Ozzie phones. “Good news. I got first-class tickets for us. We can sleep all the way.”
“No. Not much pleasure,” I reiterate to Susan.
“Somewhere there must have been a fortune cookie meant for you,” says Susan. “‘Your life is about to change in profound ways!’”
I’m walking with Freud out at Mandalay Beach, imagining a conversation with Susan, apologizing for not calling earlier. I am determined to say all the right things.
The air is constipating my mind, so gray and windy today.
I think that if we did talk the conversation would surprise me.
“Susan, your battle is serious, and I have known nothing of life. I’m spoiled and expect kindness from everyone. And I expect small pleasures all the livelong day.”
I wait for these pleasures the way Freud waits for me to throw a stick.
“I’m such a palooka,” I say. “It was all my own fault that acting didn’t work out for you.”
“Oh, no, Don’t blame yourself.” She is insistent. “When we were roommates, I was always envious of you.”
“No, I was envious of you. That all seems so silly now.”
“You encouraged me,” she said. “I wouldn’t have gone to California if you hadn’t urged me to. It was so far away.”
“Your parents never forgave me.”
“But it was the best thing in my life,” she says. “Going to California, such a bold adventure!”
“This is too soon, Susan.”
No, that’s too melodramatic. Do the line again. Say it like you meant it.
“But I do mean it.”
There are lizards at my feet, slithering into a tangle of seaweed. I am silent, a flood of memories shoving me down like the approaching surf. No doubt the dolphins out there are singing “Home Sweet Home.”
At Ralph’s yesterday I saw a woman with a bucket handbag that reminded me of the one you dangled on your elbow years ago when they were casting for the younger sister in Sweets. You thought it would be just the right accoutrement for the character. In the scene you had to throw a tantrum at a rabbi wearing a blindfold.
“The Santa Ana winds are starting up,” I say to Susan in my head.
I try to be sparkly, but everything seems to come out negative.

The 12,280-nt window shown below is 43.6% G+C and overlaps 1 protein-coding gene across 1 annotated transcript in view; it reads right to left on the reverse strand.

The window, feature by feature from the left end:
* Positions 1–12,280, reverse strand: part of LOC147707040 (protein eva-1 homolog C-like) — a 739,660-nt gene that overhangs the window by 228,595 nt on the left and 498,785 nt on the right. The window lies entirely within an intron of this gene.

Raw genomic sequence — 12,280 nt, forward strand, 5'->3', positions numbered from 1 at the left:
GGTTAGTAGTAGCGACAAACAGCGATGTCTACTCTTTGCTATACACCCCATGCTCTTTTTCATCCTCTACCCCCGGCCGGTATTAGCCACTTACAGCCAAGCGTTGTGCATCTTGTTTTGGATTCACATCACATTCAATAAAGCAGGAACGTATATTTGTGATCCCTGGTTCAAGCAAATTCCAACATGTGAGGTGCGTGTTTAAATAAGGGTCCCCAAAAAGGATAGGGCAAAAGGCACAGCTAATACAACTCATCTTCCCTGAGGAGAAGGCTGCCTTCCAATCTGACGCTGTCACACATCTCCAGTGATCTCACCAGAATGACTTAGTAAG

Fuck. I can’t talk about cancer. She doesn’t deserve cancer. For a long while she was my responsibility out here, being younger and so timid about auditions. She disappeared for two days once, and I played the scene over and over in my head–me calling her parents with the worst news. But she turned up–a fling in Vegas. No explanation.
Today was my last day at the Peek-a-Boo Boutique. I got to choose any piece of lingerie I wanted as a going-away present. I chose a purple ruffled silk charmeuse chemise, printed with cat paw-prints. The Chinese household will find it exotic on their clothes line, but I realize now that the pattern won’t look so great on TV.
At a little Mexican place I choke down fatty chili with some sprigs of what look like watercress but must be cilantro because if it’s Mexican it’s cilantro. Are cultures really that rigid? In China, do they have some rules for talking about cancer?
I’m going home to throw a stick for Freud.
My heart does a double axel when Susan’s mother telephones a week before I am to go to China. I hear in her voice that Susan is not dead.
“Susan can’t talk right now, but she asked if you could come and be with her.”
My throat tightens. “How is she?” I squeak.
“She was tolerating the treatment, but now it is not so good.”
My apologies tumble and sway, like someone with a club foot jitterbugging. I’m such a bad friend.…please forgive me. I babble on and on, and Susan’s mother is silent. I hear just a buzz on the line, with my own staccato breath.
“I love Susan more than anything,” I say.
“Not more than I do.”
“No. This is very hard for you, I know.”
“She is lucid much of the time, but then she drifts off. She keeps asking for you.”
I have to explain about China. It sounds so lame. Susan’s mother has no interest in China. I arrange to Skype with Susan when she is better.
Yikes! Skype! Did I really say that? This hits me after I hang up. I don’t know if Susan has hair. She probably looks awful. I know we don’t want to look at each other.
Freud has laid his stick at my feet.
I am going to take Freud to the Face Lady’s home on Sunday evening. He is friends with her King Charles spaniel, who has a child’s playhouse, a personal assistant, and a throne. Thanks to the Face Lady’s mega-husband, there is a large fenced-in lawn, separate from the pool, but dogs may swim when invited. Freud likes to hang out among the decorator shrubbery as long as someone will throw a stick for him.